Latest X-ray astronomy Stories
At this time of year, there are lots of gatherings often decorated with festive lights. When galaxies get together, there is the chance of a spectacular light show as is the case with NGC 2207 and IC 2163
A supernova that signals the death of a massive star sends titanic shock waves rumbling through interstellar space. An ultra-dense neutron star is usually left behind, which is far from dead, as it spews out a blizzard of high-energy particles.
New observations of the Perseus and Virgo galaxy clusters suggest that turbulence may be the reason that hot gas there has been unable to cool, providing a possible answer to a long-standing question as to why these galaxy clusters never seem to form large numbers of stars.
The same phenomenon that causes a bumpy airplane ride, turbulence, may be the solution to a long-standing mystery about stars' birth, or the absence of it, according to a new study using data from NASA's Chandra X-ray Observatory.
The moon passed between the Earth and the sun on Thursday, Oct. 23. While avid stargazers in North America looked up to watch the spectacle, the best vantage point was several hundred miles above the North Pole.
Every year, NASA’s Chandra X-ray Observatory looks at hundreds of objects throughout space to help expand our understanding of the Universe. Ultimately, these data are stored in the Chandra Data Archive, an electronic repository that provides access to these unique X-ray findings for anyone who would like to explore them.
The Nuclear Spectroscopic Telescope Array, or NuSTAR, recently spotted the brightest pulsar ever recorded using X-ray optics designed by a team that included researchers from the Lawrence Livermore
Approximately 12 million light years from Earth is a galaxy called NGC 7793, and just on the outskirts of this galaxy is a black hole, designated P13, which new research has revealed is ingesting a weight equivalent to 100 billion billion hot dogs every minute.
WASHINGTON, Oct. 8, 2014 /PRNewswire-USNewswire/ -- Astronomers have found a pulsating, dead star beaming with the energy of about 10 million suns.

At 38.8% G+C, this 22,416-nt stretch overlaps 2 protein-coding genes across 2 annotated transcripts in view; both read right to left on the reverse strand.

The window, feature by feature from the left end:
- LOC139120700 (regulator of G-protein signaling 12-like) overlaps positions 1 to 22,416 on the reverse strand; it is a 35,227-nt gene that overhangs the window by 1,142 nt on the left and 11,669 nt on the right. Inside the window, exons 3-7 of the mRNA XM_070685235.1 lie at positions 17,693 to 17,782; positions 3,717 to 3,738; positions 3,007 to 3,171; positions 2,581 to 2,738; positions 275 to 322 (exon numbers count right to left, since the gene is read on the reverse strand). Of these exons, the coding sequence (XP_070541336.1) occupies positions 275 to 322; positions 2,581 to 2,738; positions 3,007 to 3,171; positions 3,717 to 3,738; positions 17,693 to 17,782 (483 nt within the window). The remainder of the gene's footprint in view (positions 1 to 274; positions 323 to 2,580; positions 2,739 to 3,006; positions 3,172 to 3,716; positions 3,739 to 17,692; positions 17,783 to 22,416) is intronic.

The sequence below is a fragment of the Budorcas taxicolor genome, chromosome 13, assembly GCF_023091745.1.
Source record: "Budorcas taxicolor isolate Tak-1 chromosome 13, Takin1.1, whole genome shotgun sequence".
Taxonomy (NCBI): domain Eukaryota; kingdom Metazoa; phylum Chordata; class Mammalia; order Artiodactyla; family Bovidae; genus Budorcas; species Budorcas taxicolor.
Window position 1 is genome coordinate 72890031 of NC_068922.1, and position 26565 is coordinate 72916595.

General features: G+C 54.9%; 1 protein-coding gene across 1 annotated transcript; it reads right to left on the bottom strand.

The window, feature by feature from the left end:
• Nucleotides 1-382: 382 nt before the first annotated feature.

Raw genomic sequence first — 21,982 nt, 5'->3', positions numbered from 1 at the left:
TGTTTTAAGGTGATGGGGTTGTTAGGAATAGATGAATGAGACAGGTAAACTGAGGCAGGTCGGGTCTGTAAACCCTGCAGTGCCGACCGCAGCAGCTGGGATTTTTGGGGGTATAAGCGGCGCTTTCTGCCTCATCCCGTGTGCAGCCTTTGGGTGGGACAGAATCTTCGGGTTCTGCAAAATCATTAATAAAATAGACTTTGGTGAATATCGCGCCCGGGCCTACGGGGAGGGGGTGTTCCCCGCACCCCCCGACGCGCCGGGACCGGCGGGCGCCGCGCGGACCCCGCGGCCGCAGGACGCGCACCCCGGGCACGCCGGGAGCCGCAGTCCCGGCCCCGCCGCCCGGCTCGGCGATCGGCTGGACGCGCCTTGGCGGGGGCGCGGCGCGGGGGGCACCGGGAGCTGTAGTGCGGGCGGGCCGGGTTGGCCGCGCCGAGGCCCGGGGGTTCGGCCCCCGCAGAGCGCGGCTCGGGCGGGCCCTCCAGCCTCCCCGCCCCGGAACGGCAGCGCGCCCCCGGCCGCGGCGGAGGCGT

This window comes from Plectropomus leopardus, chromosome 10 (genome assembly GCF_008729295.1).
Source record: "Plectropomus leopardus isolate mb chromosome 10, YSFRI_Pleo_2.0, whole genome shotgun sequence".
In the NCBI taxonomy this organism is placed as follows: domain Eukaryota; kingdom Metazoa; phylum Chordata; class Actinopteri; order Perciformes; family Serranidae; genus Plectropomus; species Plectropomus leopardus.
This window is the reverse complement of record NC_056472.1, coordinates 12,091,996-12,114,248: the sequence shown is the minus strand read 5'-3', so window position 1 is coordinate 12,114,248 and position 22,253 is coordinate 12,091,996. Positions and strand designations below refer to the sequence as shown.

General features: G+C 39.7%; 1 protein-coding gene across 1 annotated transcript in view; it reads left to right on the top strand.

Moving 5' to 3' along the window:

Astronomers have found a pulsating, dead star beaming with the energy of about 10 million suns.
Columbia launched from Kennedy Space Center on December 2, 1990 at 1:49 AM EST and landed at Edwards AFB on December 10 at 9:54 PM PST. The shuttle orbited 144 times at an altitude of 190 nautical miles at an inclination of 28.45 degrees and travelled 3.7 million miles. The mission lasted 8 days, 23 hours, 5 minutes, and 8 seconds. The primary objectives were round-the-clock observations of the celestial sphere in ultraviolet and x-ray astronomy with the ASTRO-1 observatory consisting of...
Sample Entry: Astronomy is the scientific study of stars, planets, comets, galaxies, and other phenomena that occur outside Earth's atmosphere (e.g. cosmic radiation). Astronomy deals with the evolution, physics, chemical makeup, meteorology, and motion of celestial objects, and also the formation of the universe. The word Astronomy comes from the Greek words astron (meaning "star") and nomos (meaning "law"). Astronomy is one of the oldest sciences. Since the dawn of man, people always...
X-Ray Astronomy -- Although the more energetic X-rays (E > 30 keV) can penetrate the air at least for distances of a few meters (they would never have been detected and medical X-ray machines would not work if this was not the case) the Earth's atmosphere is thick enough that virtually none are able to penetrate from outer space all the way to the Earth's surface. X-rays in the 0.5 - 5 keV range, where most celestial sources give off the bulk of their energy, can be stopped by a few...
X-ray Pulsar -- This dramatic artist's vision shows a city-sized neutron star centered in a disk of hot plasma drawn from its enfeebled red companion star. Ravenously accreting material from the disk, the neutron star spins faster and faster emitting powerful particle beams and pulses of X-rays as it rotates 400 times a second. Could such a bizarre and inhospitable star system really exist in our Universe? Based on data from the orbiting Rossi X-Ray Timing Explorer (RXTE) satellite,...
Gamma-Ray Burst -- In astronomy, Gamma-ray bursters (GRBs) are flashes of gamma rays that last from seconds to hours, the longer ones being followed by several days of X-ray afterglow. They occur at random positions in the sky several times each day. They are now believed to result from tremendous explosions in far away galaxies, during the creation of a black hole from a dying star or two colliding neutron stars. The black hole, surrounded by a rotating disk of matter falling into it,...
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